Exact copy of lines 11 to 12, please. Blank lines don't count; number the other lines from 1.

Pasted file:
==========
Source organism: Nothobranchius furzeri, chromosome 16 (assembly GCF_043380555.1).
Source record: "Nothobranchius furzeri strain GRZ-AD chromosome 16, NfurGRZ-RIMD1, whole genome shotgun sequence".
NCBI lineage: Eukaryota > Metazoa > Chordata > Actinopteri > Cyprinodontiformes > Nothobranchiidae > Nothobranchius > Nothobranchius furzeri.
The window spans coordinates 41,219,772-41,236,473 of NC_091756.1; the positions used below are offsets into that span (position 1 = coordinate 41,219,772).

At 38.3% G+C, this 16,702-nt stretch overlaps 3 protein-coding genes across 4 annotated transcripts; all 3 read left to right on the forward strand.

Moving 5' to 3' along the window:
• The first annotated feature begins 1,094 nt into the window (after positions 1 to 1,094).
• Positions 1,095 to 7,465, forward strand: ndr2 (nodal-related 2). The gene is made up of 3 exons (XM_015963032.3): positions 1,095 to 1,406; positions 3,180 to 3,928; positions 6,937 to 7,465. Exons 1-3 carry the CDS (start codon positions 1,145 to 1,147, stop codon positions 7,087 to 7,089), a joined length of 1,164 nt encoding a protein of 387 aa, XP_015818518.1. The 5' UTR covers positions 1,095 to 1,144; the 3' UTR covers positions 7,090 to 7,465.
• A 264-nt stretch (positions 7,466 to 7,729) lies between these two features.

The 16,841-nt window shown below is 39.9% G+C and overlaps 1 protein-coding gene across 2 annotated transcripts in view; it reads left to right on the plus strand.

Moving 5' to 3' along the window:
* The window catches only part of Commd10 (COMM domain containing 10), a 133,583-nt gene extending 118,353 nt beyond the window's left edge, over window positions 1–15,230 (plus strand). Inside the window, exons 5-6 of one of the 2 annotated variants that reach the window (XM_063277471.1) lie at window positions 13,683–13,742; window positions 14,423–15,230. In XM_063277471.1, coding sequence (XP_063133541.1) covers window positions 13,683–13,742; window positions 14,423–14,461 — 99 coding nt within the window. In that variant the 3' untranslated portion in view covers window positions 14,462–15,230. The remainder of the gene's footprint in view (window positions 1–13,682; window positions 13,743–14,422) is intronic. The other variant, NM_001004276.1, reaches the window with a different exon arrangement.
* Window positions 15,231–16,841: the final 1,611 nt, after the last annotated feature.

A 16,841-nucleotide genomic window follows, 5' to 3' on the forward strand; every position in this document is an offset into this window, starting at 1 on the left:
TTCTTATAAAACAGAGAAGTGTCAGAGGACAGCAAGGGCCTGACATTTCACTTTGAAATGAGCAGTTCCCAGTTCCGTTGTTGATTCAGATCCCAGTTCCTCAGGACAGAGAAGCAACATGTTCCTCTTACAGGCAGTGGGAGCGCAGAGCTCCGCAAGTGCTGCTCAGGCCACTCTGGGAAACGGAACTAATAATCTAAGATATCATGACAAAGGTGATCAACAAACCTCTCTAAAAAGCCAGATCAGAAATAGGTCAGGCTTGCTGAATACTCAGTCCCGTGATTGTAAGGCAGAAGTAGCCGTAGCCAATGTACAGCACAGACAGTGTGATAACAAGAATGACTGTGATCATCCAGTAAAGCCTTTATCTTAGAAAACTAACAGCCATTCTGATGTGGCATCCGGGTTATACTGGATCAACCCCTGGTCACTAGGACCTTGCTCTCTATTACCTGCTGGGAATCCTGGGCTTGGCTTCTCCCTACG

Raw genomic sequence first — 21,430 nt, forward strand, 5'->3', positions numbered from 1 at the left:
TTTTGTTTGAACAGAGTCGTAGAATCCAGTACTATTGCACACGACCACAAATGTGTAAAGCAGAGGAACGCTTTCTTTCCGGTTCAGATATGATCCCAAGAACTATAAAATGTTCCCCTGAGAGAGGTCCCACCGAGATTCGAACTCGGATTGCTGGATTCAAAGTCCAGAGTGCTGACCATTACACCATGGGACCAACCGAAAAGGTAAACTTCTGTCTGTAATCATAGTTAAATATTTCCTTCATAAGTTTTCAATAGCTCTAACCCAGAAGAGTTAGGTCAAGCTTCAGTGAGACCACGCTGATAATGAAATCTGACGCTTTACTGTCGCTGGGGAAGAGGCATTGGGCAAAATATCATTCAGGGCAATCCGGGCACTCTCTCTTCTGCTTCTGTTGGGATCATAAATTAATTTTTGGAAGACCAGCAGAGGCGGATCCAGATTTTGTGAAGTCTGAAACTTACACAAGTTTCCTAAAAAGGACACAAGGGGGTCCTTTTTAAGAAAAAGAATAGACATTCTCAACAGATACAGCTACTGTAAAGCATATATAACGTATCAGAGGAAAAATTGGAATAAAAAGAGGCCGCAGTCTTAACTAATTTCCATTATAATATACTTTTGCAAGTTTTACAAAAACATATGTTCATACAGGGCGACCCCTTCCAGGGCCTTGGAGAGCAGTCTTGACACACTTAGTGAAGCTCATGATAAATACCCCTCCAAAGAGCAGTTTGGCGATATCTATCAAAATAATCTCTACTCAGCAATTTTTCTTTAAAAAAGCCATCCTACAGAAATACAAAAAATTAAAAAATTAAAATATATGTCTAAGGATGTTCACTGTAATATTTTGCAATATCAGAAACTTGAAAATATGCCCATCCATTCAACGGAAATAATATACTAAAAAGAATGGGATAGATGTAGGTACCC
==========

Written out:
Moving 5' to 3' along the window:
* The window catches only part of Commd10 (COMM domain containing 10), a 133,583-nt gene extending 118,353 nt beyond the window's left edge, over window positions 1–15,230 (plus strand). Inside the window, exons 5-6 of one of the 2 annotated variants that reach the window (XM_063277471.1) lie at window positions 13,683–13,742; window positions 14,423–15,230. In XM_063277471.1, coding sequence (XP_063133541.1) covers window positions 13,683–13,742; window positions 14,423–14,461 — 99 coding nt within the window. In that variant the 3' untranslated portion in view covers window positions 14,462–15,230. The remainder of the gene's footprint in view (window positions 1–13,682; window positions 13,743–14,422) is intronic. The other variant, NM_001004276.1, reaches the window with a different exon arrangement.